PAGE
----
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Lutheran Monastery offers peaceful retreat from hectic world
St. Augustine's House in Addison Twp.

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Father Richard Herbel, Father Tom McElwey and Associate Member Ernie Baker.
ADDISON TWP. Tucked away in the beautiful wooded areas along East Drahner Road is a local treasure where the days move at a slower, more deliberate pace so as to allow residents and visitors more time for personal reflection, prayer and hopefully, enlightenment.

Since 1958, Saint Augustine's House, the only Lutheran monastery in the United States, has served as a spiritual refuge from the fast-paced modern world.

Founded by the late Father Arthur Carl Kreinheder (1905-1989), the monastic community formally named "The Congregation of the Servants of Christ" is situated on 42 acres of mostly woodlands between Barr and Hosner roads, and consists of a guest house, new chapel (in use since June 2001) and two-mile nature trail.

The community is currently home to only three permanent residents Father Richard Herbel (the monastery's prior), Father Tom McElwey and David Blythe, an "associate member" or "oblate," which is a person living in or associated with a religious community, but not bound by vows.

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Although they don't live there, Herbel said there are 35 associate members who share in the legal, financial and other responsibilities connected with continuing the monastic community's existence.

"They support us in a variety of ways," Herbel said.

Due to the extremely small number of people living in the community the number of residents has fluctuated between one and four over its 45-year existence the associate members play a "significant role" in its continuance.

Herbel said associate members can be laymen or clergy, males or females, married couples, Lutherans, Roman Catholics, or members of other Christian churches.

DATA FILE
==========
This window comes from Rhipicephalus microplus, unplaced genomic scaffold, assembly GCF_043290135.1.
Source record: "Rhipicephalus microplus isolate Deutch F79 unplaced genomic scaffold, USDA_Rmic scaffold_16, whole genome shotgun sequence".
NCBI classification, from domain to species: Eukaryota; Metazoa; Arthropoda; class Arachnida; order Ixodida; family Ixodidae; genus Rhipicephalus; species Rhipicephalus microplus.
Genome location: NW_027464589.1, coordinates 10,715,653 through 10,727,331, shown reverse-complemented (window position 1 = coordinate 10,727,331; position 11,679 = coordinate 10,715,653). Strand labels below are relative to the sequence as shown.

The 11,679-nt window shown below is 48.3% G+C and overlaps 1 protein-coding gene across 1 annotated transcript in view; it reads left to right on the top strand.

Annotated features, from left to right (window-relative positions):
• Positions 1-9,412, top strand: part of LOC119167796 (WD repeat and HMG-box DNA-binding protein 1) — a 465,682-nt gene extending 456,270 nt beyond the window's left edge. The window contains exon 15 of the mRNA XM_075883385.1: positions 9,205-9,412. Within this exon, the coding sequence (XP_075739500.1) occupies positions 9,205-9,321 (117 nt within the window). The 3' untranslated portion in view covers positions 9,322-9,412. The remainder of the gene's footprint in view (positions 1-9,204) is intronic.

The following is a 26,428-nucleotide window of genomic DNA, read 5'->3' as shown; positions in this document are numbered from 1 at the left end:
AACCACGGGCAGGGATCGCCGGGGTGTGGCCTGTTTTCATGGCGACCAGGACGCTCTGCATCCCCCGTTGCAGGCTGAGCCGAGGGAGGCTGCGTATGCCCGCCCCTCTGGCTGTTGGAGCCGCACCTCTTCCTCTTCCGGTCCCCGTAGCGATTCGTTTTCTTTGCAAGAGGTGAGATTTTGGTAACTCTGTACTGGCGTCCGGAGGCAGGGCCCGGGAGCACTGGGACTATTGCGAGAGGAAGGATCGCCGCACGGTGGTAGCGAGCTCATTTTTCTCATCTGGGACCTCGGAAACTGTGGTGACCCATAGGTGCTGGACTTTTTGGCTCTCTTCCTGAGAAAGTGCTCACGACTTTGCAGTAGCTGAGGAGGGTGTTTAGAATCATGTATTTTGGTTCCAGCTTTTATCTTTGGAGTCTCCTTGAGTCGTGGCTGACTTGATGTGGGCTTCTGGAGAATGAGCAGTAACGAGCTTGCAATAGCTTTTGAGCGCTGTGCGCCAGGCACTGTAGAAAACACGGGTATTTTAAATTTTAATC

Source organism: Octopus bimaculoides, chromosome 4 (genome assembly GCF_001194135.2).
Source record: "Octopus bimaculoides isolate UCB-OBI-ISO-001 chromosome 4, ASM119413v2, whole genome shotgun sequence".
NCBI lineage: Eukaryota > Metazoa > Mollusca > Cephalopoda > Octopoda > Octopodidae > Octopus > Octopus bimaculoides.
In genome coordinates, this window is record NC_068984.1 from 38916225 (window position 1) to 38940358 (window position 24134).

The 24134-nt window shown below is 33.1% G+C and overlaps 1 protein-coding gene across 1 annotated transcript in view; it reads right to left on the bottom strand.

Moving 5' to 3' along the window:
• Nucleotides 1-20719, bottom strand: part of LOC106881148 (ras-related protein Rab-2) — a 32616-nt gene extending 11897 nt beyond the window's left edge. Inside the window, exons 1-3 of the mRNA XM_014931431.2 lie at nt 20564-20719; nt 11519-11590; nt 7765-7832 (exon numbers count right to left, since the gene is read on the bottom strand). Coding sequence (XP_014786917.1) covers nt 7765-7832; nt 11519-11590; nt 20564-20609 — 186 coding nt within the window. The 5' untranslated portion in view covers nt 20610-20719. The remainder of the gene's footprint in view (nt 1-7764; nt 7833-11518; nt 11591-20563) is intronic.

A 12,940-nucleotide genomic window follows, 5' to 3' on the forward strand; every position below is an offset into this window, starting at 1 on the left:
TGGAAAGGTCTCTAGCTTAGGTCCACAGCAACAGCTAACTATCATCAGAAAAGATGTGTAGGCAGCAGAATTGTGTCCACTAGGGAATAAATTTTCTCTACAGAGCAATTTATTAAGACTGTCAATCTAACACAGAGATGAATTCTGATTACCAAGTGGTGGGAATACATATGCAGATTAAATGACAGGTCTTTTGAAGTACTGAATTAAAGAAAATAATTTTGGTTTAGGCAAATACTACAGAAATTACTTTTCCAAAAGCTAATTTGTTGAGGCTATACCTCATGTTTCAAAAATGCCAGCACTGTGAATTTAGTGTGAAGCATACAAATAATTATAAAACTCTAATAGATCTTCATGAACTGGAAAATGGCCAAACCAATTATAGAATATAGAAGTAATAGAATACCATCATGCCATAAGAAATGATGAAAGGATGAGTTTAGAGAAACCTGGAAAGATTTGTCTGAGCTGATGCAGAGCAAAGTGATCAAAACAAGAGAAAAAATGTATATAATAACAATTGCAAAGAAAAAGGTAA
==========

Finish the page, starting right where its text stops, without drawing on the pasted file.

"We're very inclusive here," Herbel said.

The only requirements for associate members are that they "need to be active Christians in their own churches" and "visit us at least once a year for a retreat if not more often," the prior said.

Each year St. Augustine's House hosts about 913 visitors who spend an average of 1,000 days on spiritual retreats in the five-bedroom guest house, which Herbel hopes to someday expand to accomodate more visitors.

St. Augustine's House is partially supported through the voluntary donations of retreatants. Although there is no fixed fee for retreats, a $30-$35 per day donation is suggested. However, retreatants are asked to only offer what they are able to afford.

Unlike other monastic retreats which tend to have formal structures for participants, Herbel said those on retreat at St. Augustine's House are free to spend their time as they please, be it reading, walking in the woods, joining in the regular daily prayers, etc.

"Ours are more personal retreats," Herbel said.

"I know several people that have come here for retreats that were going through some emotional problems," said Associate Member Ernie Baker, who started coming to St. Augustine's House regularly for Sunday services in the 1990s. "They found it very helpful to come here for a few days and just get away from the world."

"I just find a real comfort and reassurance of my faith coming here," Baker said. "I find it very strengthening and supportive."

Baker added that Herbel and McElwey give "wonderful sermons" at the monastery's weekly 10 a.m. Sunday service.

Herbel said an average of 12 to 15 people regularly attend the service.

"We have people who come very regularly and some that come every now and then," the prior said.

"One of the problems is people just aren't aware it's here," Baker added. "If more people knew about it, they would come."

Herbel noted that "a lot of Lutherans think Lutherans don't have religious communities or monasteries."

"There's nothing in the official documents (upon which the Lutheran faith is built) against having monasteries," the prior said. "It's kind of an accident of history that they disappeared. Immediately after the Reformation, there were Lutheran monasteries, but they slowly died out. Over the last 100 years, Lutheran religious communities have made a successful comeback mainly in Europe."

Today, with the exception of St. Augustine's House, most Lutheran monasteries are in Sweden and Germany, Herbel said.

McElwey, who visited St. Augustine's House since the 1960s and came to live there on a permanent basis in November 2002, said he "felt drawn to this life, the contemplative lifestyle, for a long time."

"It's quiet. It's busy, but it's quiet," he said.

For more information call St. Augustine's House at (248) 628-5155 or (248) 628-2604; write P.O. Box 125 Oxford, MI 48371; or e-mail at StAugHouse@aol.com.

Be sure to visit the monastery's web site at www.StAugustinesHouse.org.

CJ Carnacchio is editor for The Oxford Leader.
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